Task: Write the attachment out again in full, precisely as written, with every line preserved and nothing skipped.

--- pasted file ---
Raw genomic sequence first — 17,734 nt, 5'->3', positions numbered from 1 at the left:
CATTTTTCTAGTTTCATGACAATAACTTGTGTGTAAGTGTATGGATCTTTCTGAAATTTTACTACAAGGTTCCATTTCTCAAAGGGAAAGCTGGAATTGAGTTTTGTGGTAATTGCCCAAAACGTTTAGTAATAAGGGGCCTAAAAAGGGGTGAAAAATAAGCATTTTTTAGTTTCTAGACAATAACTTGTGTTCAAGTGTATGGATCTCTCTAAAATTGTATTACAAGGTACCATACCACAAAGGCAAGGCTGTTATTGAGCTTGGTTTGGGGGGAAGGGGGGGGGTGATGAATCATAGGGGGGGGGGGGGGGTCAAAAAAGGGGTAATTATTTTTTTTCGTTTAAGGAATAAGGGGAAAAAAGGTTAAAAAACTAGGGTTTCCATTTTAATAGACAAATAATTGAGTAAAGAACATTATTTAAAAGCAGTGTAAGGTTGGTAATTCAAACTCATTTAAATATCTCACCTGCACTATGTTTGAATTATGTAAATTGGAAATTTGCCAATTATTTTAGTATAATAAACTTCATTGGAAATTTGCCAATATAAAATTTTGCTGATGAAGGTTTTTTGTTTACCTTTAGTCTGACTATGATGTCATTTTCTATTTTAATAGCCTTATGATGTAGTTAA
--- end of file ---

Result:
Raw genomic sequence first — 17,734 nt, 5'->3', positions numbered from 1 at the left:
CATTTTTCTAGTTTCATGACAATAACTTGTGTGTAAGTGTATGGATCTTTCTGAAATTTTACTACAAGGTTCCATTTCTCAAAGGGAAAGCTGGAATTGAGTTTTGTGGTAATTGCCCAAAACGTTTAGTAATAAGGGGCCTAAAAAGGGGTGAAAAATAAGCATTTTTTAGTTTCTAGACAATAACTTGTGTTCAAGTGTATGGATCTCTCTAAAATTGTATTACAAGGTACCATACCACAAAGGCAAGGCTGTTATTGAGCTTGGTTTGGGGGGAAGGGGGGGGGTGATGAATCATAGGGGGGGGGGGGGGGTCAAAAAAGGGGTAATTATTTTTTTTCGTTTAAGGAATAAGGGGAAAAAAGGTTAAAAAACTAGGGTTTCCATTTTAATAGACAAATAATTGAGTAAAGAACATTATTTAAAAGCAGTGTAAGGTTGGTAATTCAAACTCATTTAAATATCTCACCTGCACTATGTTTGAATTATGTAAATTGGAAATTTGCCAATTATTTTAGTATAATAAACTTCATTGGAAATTTGCCAATATAAAATTTTGCTGATGAAGGTTTTTTGTTTACCTTTAGTCTGACTATGATGTCATTTTCTATTTTAATAGCCTTATGATGTAGTTAA